Putnam Announces Equity Restructuring

In order to boost the equity side of Putnam Investments, CEO Robert Reynolds said the firm will undergo several changes, including an elimination of staff positions, the merging of funds, and altered portfolio manager incentives.

In a conference call Monday, Reynolds reemphasized improving performance at Putnam, which he declared as a goal back in June when taking the helm at Putnam (see “New Putnam CEO Has ‘Winning’ on His Mind“). Reynolds said the changes in both product and process will help Putnam become a bigger equity player. “When I joined Putnam over four months ago it was very clear early on that the fixed-income components of Putnam were world class … The equity side did not say that,” he said.

Since Reynolds started as CEO, he’s reshuffled the management team at Putnam (see “Putnam Continues Effort to Build Up Investment Team,”Fidelity Alum Carney Joins Reynolds at Putnam). Now, he has moved on to changing the investment management structure. One of the changes Reynolds outlined is giving more authority to individual fund managers, rather than a team management structure.

The changes also include the elimination of six equity funds, which will merge into larger, lower-priced funds, according to Putnam (see “Putnam Eliminates Six Equity Funds“). “For a mutual fund firm, more is not necessarily better,” said Reynolds in a Putnam news release. “By clarifying the product lineup, Putnam will offer advisers better defined investment choices.”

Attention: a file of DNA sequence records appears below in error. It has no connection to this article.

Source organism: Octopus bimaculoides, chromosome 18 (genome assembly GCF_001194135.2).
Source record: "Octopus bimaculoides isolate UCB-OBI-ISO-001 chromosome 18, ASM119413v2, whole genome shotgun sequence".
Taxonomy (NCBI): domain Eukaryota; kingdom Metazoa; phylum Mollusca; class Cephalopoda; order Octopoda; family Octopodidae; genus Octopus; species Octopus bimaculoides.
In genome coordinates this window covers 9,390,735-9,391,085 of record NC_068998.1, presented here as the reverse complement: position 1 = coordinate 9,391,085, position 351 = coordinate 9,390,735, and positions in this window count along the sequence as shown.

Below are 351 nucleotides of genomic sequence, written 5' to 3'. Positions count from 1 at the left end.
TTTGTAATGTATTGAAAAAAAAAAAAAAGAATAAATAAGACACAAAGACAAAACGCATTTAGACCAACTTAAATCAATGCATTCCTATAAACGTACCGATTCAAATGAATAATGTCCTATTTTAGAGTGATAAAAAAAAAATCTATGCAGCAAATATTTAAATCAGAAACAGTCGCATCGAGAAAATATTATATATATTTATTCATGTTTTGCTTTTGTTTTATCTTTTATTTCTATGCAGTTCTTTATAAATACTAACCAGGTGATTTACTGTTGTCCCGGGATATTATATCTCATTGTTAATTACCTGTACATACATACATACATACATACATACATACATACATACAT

Reynolds also said on the call that Putnam’s funds will now have a greater emphasis on fundamental research rather than quantitative analysis. As a result, the quantitative research team at Putnam will go from 26 people to nine. Instead of having one quantitative analyst for each portfolio, the analysts will work more in tangent as support for all portfolios, Reynolds explained. He also said the U.S. and non-U.S. analyst teams will be brought together under common leadership. “From here on, quantitative analysts will support Putnam portfolio managers, but the ultimate investment decisions will be made by the portfolio managers,” Reynolds said. He added: “It’s not a repudiation of quantitative, it’s saying that we would rather use quantitative in our funds as a support mechanism rather than as a decision process.”

Further capitalizing on the firm’s goal to improve performance, Putnam is realigning portfolio manager bonuses to reward better performance. Portfolio managers who achieve top-quartile returns, consistent with fund mandates and strong risk controls, are eligible for full bonuses, according to the firm.

In total, the changes will eliminate 35 positions (including the quantitative research) and 12 portfolio managers. Reynolds claimed the move is “primarily driven by performance’ and not cutting costs. He said the moves seek to simplify the firm’s offerings and would be made with or without the financial crisis, from which he believes Putnam will reemerge as a stronger firm.

“This move was totally motivated by “how do we become a better investment management organization?’’ Reynolds said. “I honestly believe we’re going to come out of this period as a better firm than we went in, and this restructuring is a big part of that.”